• Frequently Asked Questions

How do I provide my prescription?

Simply email an image of the entire sheet from your eye doctor to


How will I know my prescription will be accurate?

We guarantee your prescription will be produced within ANSI Optical Industry Standards and with the highest quality and accuracy. Please let us know if you experience otherwise. You can:

call us at (855) 432-2452, or

email us at support@OnYourFaceGlasses.com

We can only know you have an issue if you tell us. We want to know!

What information needs to be on the Rx sheet from my doctor?

We require a valid doctor’s prescription that has not expired and includes the doctor’s name, address and contact information, and exam and expiration dates.

What is my pupil distance (PD) and how do I provide it?
Your pupil distance tells the lab how to grind, cut and position your lenses in your frame so that you see clearly through your finished glasses. This process is unique to you and the frame you chose.

Your eye doctor’s office, or wherever you’ve purchased glasses before, may have your PD on file. It is a separate piece of information than your prescription, and its measurement is not part of the eye exam or refraction (determination of prescription). It is required in order to make your lenses, so you must request your PD explicitly.

  • you should get two (2) numbers, each between 23 and 35. If you get one aggregated value (likely between 46 and 70),
  • ask for the “measurement for each eye.”

If you don't get a value for each eye, no worries--we'll determine it another way.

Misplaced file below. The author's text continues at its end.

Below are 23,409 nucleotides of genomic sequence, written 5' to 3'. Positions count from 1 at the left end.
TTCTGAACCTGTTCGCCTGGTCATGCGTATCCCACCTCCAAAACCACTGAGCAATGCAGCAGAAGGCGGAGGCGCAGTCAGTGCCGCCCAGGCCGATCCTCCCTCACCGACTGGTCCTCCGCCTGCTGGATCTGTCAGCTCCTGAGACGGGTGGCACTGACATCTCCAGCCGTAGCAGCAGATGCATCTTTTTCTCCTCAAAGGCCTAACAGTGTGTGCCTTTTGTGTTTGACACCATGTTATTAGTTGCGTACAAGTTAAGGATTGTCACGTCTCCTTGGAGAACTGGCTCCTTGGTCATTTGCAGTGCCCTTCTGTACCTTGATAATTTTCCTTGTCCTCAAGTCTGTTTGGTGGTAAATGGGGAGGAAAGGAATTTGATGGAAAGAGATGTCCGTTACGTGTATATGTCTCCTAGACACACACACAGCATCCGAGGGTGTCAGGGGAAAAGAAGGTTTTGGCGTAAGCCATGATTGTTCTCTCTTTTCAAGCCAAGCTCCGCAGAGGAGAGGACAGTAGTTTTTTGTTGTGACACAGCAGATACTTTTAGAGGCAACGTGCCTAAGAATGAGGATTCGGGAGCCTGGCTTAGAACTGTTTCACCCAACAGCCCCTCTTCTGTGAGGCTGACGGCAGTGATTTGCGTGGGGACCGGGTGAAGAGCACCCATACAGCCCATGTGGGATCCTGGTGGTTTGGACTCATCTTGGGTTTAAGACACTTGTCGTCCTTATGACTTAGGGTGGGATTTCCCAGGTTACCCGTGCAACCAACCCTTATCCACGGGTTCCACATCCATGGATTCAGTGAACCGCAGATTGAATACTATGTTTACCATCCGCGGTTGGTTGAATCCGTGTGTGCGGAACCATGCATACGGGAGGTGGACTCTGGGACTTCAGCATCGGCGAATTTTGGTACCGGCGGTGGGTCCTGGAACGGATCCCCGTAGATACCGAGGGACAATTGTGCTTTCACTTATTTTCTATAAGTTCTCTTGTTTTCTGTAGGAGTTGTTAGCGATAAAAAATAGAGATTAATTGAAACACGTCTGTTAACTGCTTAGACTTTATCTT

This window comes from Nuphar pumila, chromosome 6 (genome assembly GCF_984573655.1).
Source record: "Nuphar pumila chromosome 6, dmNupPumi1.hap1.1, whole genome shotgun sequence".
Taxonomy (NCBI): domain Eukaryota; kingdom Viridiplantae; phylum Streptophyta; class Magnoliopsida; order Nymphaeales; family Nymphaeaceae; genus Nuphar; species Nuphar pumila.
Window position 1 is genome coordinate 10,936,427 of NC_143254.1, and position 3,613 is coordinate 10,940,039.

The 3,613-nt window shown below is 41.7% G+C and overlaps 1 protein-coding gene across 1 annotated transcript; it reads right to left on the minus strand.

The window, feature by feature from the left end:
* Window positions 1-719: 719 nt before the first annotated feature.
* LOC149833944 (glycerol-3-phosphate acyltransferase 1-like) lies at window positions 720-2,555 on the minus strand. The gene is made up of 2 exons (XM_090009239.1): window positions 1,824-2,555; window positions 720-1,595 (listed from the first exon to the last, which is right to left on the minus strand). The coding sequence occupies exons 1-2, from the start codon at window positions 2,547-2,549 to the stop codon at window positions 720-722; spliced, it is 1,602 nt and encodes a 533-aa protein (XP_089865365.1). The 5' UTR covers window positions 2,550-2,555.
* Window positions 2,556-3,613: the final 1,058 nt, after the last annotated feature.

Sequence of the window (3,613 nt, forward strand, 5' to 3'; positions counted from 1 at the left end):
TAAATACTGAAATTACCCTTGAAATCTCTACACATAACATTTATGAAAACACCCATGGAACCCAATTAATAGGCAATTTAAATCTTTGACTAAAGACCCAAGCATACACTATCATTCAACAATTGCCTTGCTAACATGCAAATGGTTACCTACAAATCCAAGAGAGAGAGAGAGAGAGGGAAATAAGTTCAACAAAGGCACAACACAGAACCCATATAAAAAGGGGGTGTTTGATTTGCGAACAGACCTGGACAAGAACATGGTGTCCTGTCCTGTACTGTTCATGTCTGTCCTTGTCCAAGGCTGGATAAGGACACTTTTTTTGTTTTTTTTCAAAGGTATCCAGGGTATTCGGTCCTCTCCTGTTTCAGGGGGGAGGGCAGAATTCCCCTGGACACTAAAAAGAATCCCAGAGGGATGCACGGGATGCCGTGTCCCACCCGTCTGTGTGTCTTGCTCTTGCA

More info about PD, for your edification

The lab will need the distance between the center of each pupil and the center of your bridge (top of nose). The measurement tells them where to position the sweet spot of each lens in the frame, for clear vision. A single, aggregated PD measures the distance between pupils, but ignores the high likelihood that each eye is a different distance from your nose. (Some labs simply assume they're the same and use half of the single measurement for each lens.) In fact, most faces are not so symmetrical. We want to make your lenses using the most accurate data possible.
What is my pupil (segment) height and how do I provide it?
The pupil height is the vertical distance from the bottom of the lens to the middle of your pupil. This measurement is important to ensure accurate positioning of your lenses inside your frame. We only need your pupil height if you are purchasing progressive or high-index lenses.

Here’s how to find yours:

    1. Recruit a steady-handed partner to help you. Don’t try this yourself—it won’t work.
    2. Put on the frame and make sure it sits where you’ll wear it, feels comfortable and appears straight on your face. You must measure pupil height on the frame you are purchasing because the measurement is frame-specific.
    3. Facing the light, sit arms-length away from your partner with your eyes at the same height.
    4. Take a good breath, lower your head and relax your neck. As you exhale, raise your head to a comfortable position for looking straight ahead into the distance, just like when you are driving. Your chin should be parallel to the floor. Avoid extending your head out toward your partner.
    5. Look at your partner between the eyes. Stay arms-length apart.
    6. Using a permanent felt-tip pen, have your partner dot each lens at the center of your pupil. The smaller the tip and dot, the better. Extra-fine Sharpie works best.
    7. Now have your partner check that the dots align with your pupils. Ensure your head is still in a comfortable position, chin parallel to the floor.
    8. Return the frame(s) using the original packaging and enclosed postage-paid label, and we’ll get right on your order.
Does On Your Face Glasses accept vision insurance?

While On Your Face Glasses is not in-network, you likely qualify for an out-of-network benefit in the form of a cash reimbursement. In addition, our pricing is often comparable to what you might pay in-network, for comparably high-quality frames and lenses. And, all of our lenses include anti-scratch, anti-reflective and 100% UV protection (these costs are typically added a la carte at in-network retailers). So, we provide an exceptional experience and product at a competitive price.